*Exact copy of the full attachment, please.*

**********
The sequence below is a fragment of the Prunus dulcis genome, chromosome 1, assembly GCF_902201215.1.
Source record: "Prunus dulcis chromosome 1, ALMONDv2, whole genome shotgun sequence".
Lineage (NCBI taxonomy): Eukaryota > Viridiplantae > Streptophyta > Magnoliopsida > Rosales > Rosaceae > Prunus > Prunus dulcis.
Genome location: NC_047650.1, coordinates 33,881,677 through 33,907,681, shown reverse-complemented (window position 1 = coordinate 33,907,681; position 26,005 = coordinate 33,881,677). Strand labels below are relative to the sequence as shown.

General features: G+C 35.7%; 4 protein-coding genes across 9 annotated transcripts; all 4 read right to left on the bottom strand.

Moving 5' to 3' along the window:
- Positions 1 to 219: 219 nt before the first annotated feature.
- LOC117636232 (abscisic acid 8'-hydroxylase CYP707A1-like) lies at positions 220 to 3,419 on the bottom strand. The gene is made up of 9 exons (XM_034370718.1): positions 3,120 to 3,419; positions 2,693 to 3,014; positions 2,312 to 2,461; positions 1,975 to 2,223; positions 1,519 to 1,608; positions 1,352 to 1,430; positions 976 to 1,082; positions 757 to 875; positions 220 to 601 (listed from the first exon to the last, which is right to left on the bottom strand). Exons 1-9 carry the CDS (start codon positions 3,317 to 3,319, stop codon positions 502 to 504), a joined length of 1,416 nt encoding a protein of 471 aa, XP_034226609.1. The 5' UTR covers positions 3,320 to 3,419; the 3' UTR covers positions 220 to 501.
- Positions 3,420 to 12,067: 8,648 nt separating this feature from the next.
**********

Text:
The sequence below is a fragment of the Prunus dulcis genome, chromosome 1, assembly GCF_902201215.1.
Source record: "Prunus dulcis chromosome 1, ALMONDv2, whole genome shotgun sequence".
Lineage (NCBI taxonomy): Eukaryota > Viridiplantae > Streptophyta > Magnoliopsida > Rosales > Rosaceae > Prunus > Prunus dulcis.
Genome location: NC_047650.1, coordinates 33,881,677 through 33,907,681, shown reverse-complemented (window position 1 = coordinate 33,907,681; position 26,005 = coordinate 33,881,677). Strand labels below are relative to the sequence as shown.

General features: G+C 35.7%; 4 protein-coding genes across 9 annotated transcripts; all 4 read right to left on the bottom strand.

Moving 5' to 3' along the window:
- Positions 1 to 219: 219 nt before the first annotated feature.
- LOC117636232 (abscisic acid 8'-hydroxylase CYP707A1-like) lies at positions 220 to 3,419 on the bottom strand. The gene is made up of 9 exons (XM_034370718.1): positions 3,120 to 3,419; positions 2,693 to 3,014; positions 2,312 to 2,461; positions 1,975 to 2,223; positions 1,519 to 1,608; positions 1,352 to 1,430; positions 976 to 1,082; positions 757 to 875; positions 220 to 601 (listed from the first exon to the last, which is right to left on the bottom strand). Exons 1-9 carry the CDS (start codon positions 3,317 to 3,319, stop codon positions 502 to 504), a joined length of 1,416 nt encoding a protein of 471 aa, XP_034226609.1. The 5' UTR covers positions 3,320 to 3,419; the 3' UTR covers positions 220 to 501.
- Positions 3,420 to 12,067: 8,648 nt separating this feature from the next.